Online fashion retailer Boohoo has said it suffered a "marked" fall in sales last month as the coronavirus crisis struck, but revealed a swift rebound in April as it outshines hard-hit high street rivals.

The group - which also owns brands including PrettyLittleThing and NastyGal - said the recent Covid-19 events overshadowed a "great" financial year, with sales falling sharply year-on-year last month.

The firm stressed it is seeing improved year-on-year growth of group sales during April thanks to a recent bounce-back.

Shares lifted 6% as Boohoo reported a 54% jump in pre-tax profits to £92.2 million for the year to February 29 as sales raced 44% higher.

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On an underlying basis, annual pre-tax profits lifted 42% to £108.3 million.

The group said it was unable to give guidance on the year ahead due to the uncertainty around the pandemic, and flagged the potential for risks around a slump in demand and possible warehouse closures.

John Lyttle, chief executive of Boohoo, said: "Whilst recent events have understandably overshadowed what has been a great year for Boohoo, they have also highlighted its key strengths.

"Although there is near-term uncertainty in the markets that we operate in, the group is underpinned by its incredibly strong balance sheet and is well-placed to leverage its scalable multi-brand platform and to continue to disrupt fashion markets around the world."

Analysts have backed the company to continue to shrug off wider market woes despite the outbreak, with its operations able to continue despite the Government-mandated lockdown which has hammered high street rivals.

The Manchester-based group has announced a series of profit upgrades over the past year as online-only retailers have gone from strength to strength, despite challenges in the wider sector.

Full-year figures showed sales lifted 39%, while its international operations showed an impressive 62% rise in Europe, a 61% hike in the US and a 19% increase around the rest of the world.

Its main Boohoo brand saw sales rise 39% to nearly £601,000, while sales more than doubled at Nasty Gal and rose 37% at PrettyLittleThing.

The group's recently acquired fashion brands Karen Millen, Coast and MissPap put in an encouraging performance, with revenues of £19 million according to the group.

It said the brands are "resurging under new ownership and direction as online-only brands, with their great heritage intact".

Caroline Gulliver, an equity analyst at Jefferies, said Boohoo had "once again exceeded expectations" with its full-year figures.

"Encouragingly, Boohoo has continued to grow sales in March/April as the company has adapted to the Covid-19-impacted environment," she added.

The owner of Crew Clothing is looking to pull its £22.6 million deal to take menswear chain Moss Bros private just over a month after agreeing the takeover.

Shares in Moss Bros sank by 41% at one stage after it said Brigadier Acquisition Company was seeking a ruling from the City Takeover Panel to invoke a condition of its offer to scrap the deal.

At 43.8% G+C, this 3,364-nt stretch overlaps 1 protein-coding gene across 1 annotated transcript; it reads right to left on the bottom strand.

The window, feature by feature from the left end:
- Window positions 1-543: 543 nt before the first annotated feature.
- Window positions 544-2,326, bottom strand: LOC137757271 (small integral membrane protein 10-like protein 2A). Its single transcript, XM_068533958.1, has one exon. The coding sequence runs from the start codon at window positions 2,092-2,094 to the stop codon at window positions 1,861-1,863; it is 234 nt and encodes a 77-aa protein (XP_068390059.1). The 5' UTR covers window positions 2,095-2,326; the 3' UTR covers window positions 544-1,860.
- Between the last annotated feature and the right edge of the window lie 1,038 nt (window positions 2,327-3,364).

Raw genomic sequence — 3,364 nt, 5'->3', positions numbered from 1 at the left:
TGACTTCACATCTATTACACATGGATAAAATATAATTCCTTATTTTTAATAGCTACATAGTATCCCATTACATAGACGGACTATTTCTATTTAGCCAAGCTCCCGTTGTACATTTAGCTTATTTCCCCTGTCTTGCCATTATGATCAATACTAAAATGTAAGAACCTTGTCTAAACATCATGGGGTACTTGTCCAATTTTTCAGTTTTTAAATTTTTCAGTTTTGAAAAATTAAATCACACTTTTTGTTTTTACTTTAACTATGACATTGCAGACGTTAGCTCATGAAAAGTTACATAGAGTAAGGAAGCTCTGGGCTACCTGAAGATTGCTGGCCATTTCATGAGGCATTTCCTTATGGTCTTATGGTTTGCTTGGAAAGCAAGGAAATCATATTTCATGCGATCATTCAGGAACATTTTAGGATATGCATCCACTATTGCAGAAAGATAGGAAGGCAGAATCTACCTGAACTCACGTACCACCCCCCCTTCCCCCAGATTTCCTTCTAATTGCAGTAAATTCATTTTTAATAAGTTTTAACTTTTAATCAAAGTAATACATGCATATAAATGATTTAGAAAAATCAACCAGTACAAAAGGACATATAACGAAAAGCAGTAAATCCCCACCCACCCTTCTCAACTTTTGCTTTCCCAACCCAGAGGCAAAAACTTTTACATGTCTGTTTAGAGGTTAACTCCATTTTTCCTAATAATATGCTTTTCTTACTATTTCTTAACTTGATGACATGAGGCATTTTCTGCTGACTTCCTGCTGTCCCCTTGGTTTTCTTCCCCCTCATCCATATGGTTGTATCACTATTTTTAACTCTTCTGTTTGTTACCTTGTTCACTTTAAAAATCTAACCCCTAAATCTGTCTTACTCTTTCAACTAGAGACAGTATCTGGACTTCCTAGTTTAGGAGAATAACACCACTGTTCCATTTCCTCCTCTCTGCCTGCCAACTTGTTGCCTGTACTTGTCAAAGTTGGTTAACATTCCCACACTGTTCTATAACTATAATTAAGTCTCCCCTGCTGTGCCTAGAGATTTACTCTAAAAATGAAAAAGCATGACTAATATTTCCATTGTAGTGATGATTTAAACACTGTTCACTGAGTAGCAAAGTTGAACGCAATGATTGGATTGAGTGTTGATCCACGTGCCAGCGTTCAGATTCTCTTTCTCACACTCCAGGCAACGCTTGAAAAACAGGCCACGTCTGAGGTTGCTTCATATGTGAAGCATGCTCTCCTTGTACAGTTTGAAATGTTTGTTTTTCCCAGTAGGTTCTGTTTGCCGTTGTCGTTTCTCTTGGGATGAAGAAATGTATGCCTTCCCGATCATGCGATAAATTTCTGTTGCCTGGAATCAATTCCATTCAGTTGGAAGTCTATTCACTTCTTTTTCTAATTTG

It comes after Moss Bros was forced to close all its stores due to the coronavirus lockdown less than two weeks after sealing the deal with Brigadier.

Brigadier is understood to be seeking to use the "material adverse change clause", which can give the buyer the right to walk away from an acquisition before closing if events occur that are detrimental to the target company, but which is thought to be notoriously hard to invoke.

Moss Bros said it believes its suitor does not have grounds under City takeover rules to lapse the offer and pledged to "take all necessary action to make its case".

It added shareholder meetings to approve the deal are still scheduled to be held on April 29.

Early last month, Moss Bros agreed to the sale, sending shares in the suit seller soaring.

Brigadier - which is majority owned by Regiment, which is itself controlled by Menoshi "Michael" Shina, the owner of Crew Clothing - agreed to buy the business for 22p per share.

The board of Moss Bros hailed the deal, saying it represents a 60% premium on the previous day's closing price.

The sale also came after activist investor Gatemore purchased a 10% stake in the company in June.

Since then, the Covid-19 pandemic forced all non-essential retailers in the UK to shut, dealing a hammer blow to the high street.

Colin Porter, chairman of Moss Bros, admitted at the time the deal was announced that "the board is also aware of the risks attached to executing this strategy in the current retail operating environment and as a publicly-listed company".

He said the board believed the offer reflected the fair value of the group "taking account of the risks".

The deal followed widening losses at Moss Bros amid an already tough retail environment.

Insurance giant Hiscox said it expects to pay up to $175 million (£142 million) to settle claims due to restrictions on travel, events and mass gathering in the wake of the pandemic.

The specialist insurer said it was actively settling claims and will face a $150 million (£121.7 million) bill if travel restrictions and social distancing are in place for six months from March.

However, the company said its "core small commercial package policies" do not provide cover for business interruption caused by the Government's coronavirus response.

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